The Virtue of Embarrassment
This week I had an odd experience. While out walking by the river, a woman on a bicycle came up behind me. I stepped aside to let her pass, but when she pulled up beside me and went no further, I looked over to see her staring back at me with what I can only describe as an unsettling smile on her face. She then proceeded, without invitation or introduction, to embark on a tirade against the new mooring rates, pedaling slowly alongside me as she went on about the ignorance of the powers that be toward the lives of those who lived on the river. Admittedly, I don’t keep up with such things, but there was hardly an opportunity for me to speak anyways, so I kept my mouth shut and endured it. After ten minutes of this, the woman and I parted cordially and I walked on wondering what exactly had just happened.
It did not take long, however, for the thought to occur to me that this kind of awkward occurrence—where a stranger blatantly oversteps the assumed bounds of social norms—is precisely the kind of social infelicity that must have characterised the life of Christ. We think of Jesus’ healing ministry as a series of triumphant miracles, but more likely his disciples held their breath in shame every time he touched someone he shouldn’t have. We romanticise Jesus as a radical and a righteous rebel, but every time he flouted religious tradition or went off on some dogmatically dubious sermon, they probably stared at their shoes or shook their heads and sighed, wondering how they were going to get out of this religious pickle. To follow Jesus in his earthly ministry, then, must have been a constant exercise in embarrassment.
If there is a lesson in all of this, I think it must be that the Christian life is not simply one of love-reduced-to-niceties or compassion-when-convenient, but that real Christian love has an innately transgressive quality. If we take Jesus at his word that “just as you did it to the least of these, you did it to me,” (Mt 25:40), then as Christians we should have eyes to see Christ precisely in those people whose way of being makes us most uncomfortable, be they prisoners or the homeless or an awkward stranger on a bicycle looking for someone to complain to. That the people whom Jesus called were the kinds of people who leapt out of boats at the sight of a miracle or who casually walked off a decent job to follow a new teacher would seem to confirm this character of the Christian life as one predisposed to absurdity.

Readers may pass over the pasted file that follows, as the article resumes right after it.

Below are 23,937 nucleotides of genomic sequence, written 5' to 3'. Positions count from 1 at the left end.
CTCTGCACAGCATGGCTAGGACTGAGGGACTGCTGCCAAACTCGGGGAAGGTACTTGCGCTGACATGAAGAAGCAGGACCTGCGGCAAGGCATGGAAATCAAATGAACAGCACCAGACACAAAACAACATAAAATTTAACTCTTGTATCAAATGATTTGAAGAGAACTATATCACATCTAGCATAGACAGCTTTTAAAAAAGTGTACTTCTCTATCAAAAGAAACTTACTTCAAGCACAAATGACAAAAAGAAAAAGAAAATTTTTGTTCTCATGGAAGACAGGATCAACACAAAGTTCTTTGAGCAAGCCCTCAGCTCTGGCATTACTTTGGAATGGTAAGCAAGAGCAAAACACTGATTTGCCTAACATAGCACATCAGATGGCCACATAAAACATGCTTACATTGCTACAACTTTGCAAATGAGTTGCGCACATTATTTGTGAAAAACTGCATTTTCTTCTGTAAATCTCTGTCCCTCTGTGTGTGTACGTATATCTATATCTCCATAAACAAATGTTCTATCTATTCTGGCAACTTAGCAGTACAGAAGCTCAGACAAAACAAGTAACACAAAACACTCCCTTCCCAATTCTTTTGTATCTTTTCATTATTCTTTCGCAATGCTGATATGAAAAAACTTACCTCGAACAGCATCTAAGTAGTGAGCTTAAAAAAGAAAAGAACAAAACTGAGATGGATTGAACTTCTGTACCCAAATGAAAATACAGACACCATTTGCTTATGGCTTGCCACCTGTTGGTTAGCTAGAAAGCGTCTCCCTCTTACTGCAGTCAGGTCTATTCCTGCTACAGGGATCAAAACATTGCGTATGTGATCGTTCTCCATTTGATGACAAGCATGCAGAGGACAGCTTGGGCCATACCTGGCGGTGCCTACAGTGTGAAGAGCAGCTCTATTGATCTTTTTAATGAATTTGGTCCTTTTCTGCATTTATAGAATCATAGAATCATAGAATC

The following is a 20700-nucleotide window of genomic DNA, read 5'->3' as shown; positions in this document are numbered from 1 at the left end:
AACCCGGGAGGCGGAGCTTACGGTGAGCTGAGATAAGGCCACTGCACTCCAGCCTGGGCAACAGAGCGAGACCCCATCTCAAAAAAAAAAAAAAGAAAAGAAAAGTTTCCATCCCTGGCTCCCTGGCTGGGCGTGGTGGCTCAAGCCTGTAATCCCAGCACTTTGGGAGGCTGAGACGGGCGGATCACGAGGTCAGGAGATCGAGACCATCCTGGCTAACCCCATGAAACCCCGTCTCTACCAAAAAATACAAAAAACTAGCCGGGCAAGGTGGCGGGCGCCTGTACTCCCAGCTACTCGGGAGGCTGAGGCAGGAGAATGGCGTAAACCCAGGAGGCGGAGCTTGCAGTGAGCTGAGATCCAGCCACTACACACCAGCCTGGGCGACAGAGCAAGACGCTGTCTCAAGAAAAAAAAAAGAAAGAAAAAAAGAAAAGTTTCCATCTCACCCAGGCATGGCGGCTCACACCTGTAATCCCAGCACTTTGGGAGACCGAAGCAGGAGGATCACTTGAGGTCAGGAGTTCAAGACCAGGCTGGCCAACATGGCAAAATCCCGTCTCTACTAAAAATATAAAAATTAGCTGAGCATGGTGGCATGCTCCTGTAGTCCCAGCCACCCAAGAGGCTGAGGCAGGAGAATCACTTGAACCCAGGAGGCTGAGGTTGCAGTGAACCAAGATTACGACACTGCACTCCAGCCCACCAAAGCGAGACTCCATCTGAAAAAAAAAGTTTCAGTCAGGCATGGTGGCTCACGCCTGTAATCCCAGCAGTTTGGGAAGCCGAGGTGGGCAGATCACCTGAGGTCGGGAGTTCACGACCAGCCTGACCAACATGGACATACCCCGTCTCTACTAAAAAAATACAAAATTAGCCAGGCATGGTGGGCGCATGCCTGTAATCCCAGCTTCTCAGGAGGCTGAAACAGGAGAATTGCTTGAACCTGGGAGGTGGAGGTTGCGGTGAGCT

I don’t know whether the woman on the bicycle found my silent attention to her rant helpful or not. I don’t know whether there was something more I could have said or done in that brief encounter to be a more compassionate presence to her. And I honestly don’t know if I—or most of the Christians I associate with—possess enough appetite for awkwardness to truly perform the love of Christ on a regular basis. But I have learned that there is virtue in looking for Christ in the weirdness of people and in those encounters that push us beyond our comfort, “for by doing so some have entertained angels unawares” (Heb 13:2).